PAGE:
This is the first guest post of Horror Movie Month and has been kindly donated by Keith over at Keith & The Movies. A massive thank you to Keith for contributing; make sure you go over and check out his site if you haven’t already.
I’ve recently spent a lot of time concentrating my movie watching on the horror and science fiction movies of the 1950s. This has proven to be a wonderfully entertaining project that’s allowed me to revisit movies I haven’t seen since I was a child as well as see new films that have been a joy to discover. Such was the case with William Castle’s “House on Haunted Hill”, a movie that I had heard of but never had the opportunity to catch up with. Now after finally seeing it, I can honestly say that I was thoroughly entertained. It’s a solid mixture of eerie tension and classic camp presented through a simple yet effective story.
The great Vincent Price stars as a mysterious millionaire named Frederick Loren. Imagine that, Price playing a mysterious character. Loren has rented a house with a very violent history and has invited five individuals to spend the night there. He bribes each with the possibility of making $10,000 each. All they have to do is live through the night. The entire thing is painted to be some type of twisted party for his wife Annabelle (Carol Ohmart). But soon the guests are terrorized by several unexplained occurrences and they begin to question whether or not the house is haunted or if they are in the middle of something much more sinister. Of course we ask ourselves why these people would ever agree to come to such a creepy place to begin with. But in the opening of the movie, as the five are each brought to the house in their own hearse, we learn that each has their own important need for the money. As the story unfolds, I found myself being suspicious of several of the people while never being able to finger any of them. That’s a mark of good, suspenseful storytelling. Now I have to admit, as with many of these movies I kept thinking of better methods the group could use to ensure their survival. But that’s nitpicking. Afterall, wouldn’t things be really boring if they all used their brains?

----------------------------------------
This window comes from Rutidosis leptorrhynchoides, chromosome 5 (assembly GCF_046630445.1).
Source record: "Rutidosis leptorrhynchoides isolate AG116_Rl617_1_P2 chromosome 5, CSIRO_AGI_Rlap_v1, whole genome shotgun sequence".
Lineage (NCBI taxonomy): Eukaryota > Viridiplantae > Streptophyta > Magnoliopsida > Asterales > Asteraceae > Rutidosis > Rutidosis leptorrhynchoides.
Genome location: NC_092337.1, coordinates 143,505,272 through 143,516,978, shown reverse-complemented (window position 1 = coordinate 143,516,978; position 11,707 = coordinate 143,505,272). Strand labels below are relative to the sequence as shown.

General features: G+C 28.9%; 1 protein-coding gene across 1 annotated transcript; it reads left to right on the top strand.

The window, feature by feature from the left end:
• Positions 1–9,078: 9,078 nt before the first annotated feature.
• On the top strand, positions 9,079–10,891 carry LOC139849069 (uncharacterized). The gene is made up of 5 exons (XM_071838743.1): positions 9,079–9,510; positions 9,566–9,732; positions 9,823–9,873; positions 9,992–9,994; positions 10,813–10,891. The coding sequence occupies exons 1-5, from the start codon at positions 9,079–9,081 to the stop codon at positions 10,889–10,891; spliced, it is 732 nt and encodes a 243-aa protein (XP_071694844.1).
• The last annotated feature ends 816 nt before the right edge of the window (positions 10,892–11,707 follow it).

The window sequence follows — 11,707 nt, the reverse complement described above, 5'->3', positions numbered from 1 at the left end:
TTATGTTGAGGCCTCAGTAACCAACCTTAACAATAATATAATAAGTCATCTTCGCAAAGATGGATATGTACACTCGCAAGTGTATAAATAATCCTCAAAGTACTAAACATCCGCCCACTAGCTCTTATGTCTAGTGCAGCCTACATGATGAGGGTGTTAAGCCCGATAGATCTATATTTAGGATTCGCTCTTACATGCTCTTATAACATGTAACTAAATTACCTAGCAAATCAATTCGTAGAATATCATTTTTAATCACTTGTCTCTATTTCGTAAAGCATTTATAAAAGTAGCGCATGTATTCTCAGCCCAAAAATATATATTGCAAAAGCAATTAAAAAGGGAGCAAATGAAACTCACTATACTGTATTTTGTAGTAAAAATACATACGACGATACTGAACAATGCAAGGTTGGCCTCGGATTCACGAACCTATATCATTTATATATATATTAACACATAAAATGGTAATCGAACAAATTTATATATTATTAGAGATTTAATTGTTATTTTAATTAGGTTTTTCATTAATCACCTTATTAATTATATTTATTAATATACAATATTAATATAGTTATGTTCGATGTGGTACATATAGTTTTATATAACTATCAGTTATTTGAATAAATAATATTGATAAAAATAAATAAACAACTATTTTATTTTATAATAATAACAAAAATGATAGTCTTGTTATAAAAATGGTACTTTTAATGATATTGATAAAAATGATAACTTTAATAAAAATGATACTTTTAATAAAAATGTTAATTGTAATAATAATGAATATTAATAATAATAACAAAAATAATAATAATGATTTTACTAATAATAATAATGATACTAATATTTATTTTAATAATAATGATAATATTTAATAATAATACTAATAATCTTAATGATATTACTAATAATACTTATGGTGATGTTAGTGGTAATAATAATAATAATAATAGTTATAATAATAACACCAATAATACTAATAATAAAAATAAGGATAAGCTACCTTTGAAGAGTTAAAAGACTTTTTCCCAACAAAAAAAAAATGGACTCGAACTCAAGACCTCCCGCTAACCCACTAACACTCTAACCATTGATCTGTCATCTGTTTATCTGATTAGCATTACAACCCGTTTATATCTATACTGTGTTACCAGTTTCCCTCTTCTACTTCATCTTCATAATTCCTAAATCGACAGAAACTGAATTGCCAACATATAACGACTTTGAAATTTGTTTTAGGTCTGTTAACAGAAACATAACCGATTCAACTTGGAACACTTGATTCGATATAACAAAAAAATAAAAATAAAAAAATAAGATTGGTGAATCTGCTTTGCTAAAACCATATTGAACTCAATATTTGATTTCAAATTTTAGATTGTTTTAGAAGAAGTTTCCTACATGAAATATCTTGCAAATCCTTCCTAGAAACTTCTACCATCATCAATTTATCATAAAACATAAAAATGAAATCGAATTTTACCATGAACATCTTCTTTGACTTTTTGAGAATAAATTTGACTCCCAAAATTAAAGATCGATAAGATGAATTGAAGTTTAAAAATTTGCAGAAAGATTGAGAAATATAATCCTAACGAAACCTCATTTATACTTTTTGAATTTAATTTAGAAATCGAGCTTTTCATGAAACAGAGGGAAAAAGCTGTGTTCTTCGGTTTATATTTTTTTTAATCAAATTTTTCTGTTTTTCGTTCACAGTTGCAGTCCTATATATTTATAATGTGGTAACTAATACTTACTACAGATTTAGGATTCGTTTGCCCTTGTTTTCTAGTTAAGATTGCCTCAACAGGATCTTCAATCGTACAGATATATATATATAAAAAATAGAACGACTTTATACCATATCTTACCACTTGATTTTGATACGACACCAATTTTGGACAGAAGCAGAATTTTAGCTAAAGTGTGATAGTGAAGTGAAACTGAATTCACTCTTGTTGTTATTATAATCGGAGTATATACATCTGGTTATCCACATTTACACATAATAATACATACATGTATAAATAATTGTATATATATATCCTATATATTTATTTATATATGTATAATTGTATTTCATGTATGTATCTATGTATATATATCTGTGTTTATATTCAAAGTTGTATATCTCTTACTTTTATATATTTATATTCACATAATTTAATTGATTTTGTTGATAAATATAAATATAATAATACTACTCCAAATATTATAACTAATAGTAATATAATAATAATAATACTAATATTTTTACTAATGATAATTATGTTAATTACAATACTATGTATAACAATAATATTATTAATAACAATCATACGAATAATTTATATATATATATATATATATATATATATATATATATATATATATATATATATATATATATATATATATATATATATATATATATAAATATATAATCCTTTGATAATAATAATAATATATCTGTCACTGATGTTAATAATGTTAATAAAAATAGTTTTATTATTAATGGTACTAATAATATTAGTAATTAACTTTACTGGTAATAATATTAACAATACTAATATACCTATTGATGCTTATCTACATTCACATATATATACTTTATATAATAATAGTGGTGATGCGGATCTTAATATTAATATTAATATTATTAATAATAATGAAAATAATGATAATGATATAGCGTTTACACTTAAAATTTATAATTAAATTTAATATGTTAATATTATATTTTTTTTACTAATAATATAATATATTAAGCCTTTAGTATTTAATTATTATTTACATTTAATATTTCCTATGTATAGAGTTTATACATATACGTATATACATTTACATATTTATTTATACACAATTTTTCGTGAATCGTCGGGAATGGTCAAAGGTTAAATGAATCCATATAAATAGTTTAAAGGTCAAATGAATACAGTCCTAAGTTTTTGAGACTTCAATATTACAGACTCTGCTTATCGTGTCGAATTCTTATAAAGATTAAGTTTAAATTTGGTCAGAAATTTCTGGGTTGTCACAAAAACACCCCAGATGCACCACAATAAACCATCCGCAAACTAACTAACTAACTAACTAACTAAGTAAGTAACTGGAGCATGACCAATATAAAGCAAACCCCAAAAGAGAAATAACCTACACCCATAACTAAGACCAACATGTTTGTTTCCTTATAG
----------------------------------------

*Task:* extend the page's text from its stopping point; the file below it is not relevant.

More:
The movie has several creepy effects that I must admit were quite gruesome considering the time the movie was released. Admittedly there were also some dated special effects that I couldn’t help smile at, but that were also part of the charm of watching these classic horror pictures. Castle’s inventive techniques were quite clever despite the small budget he had to work with. The atmosphere is pitch perfect and I found it easy to get lost in the spooky old house where the entire movie takes place.
Castle was known for his affection for horror and his numerous low-budget B-movies became a fixture in 1950s cinema. One thing that audiences often times experienced when watching one of Castle’s pictures was some type of theater gimmick. When “House on Haunted Hill” was released, moviegoers were treated to a floating skeleton that floated across the theater during a certain moment in the film. While we don’t get to experience that type of old-school fun when we watch the film, it’s still a highly entertaining piece of classic horror filmmaking wrapped up in a tight, compact 75 minute package.
“House on Haunted Hill” is a great example of how much fun the horror films of that period could be. Sure there’s some cheesy, stilted dialogue, the story is simple, and the effects aren’t going to satisfy someone expecting the best. But it’s a lesson in classic horror led by the master himself, Vincent Price. And considering much of the so-called “horror” that we get today, this was even more refreshing.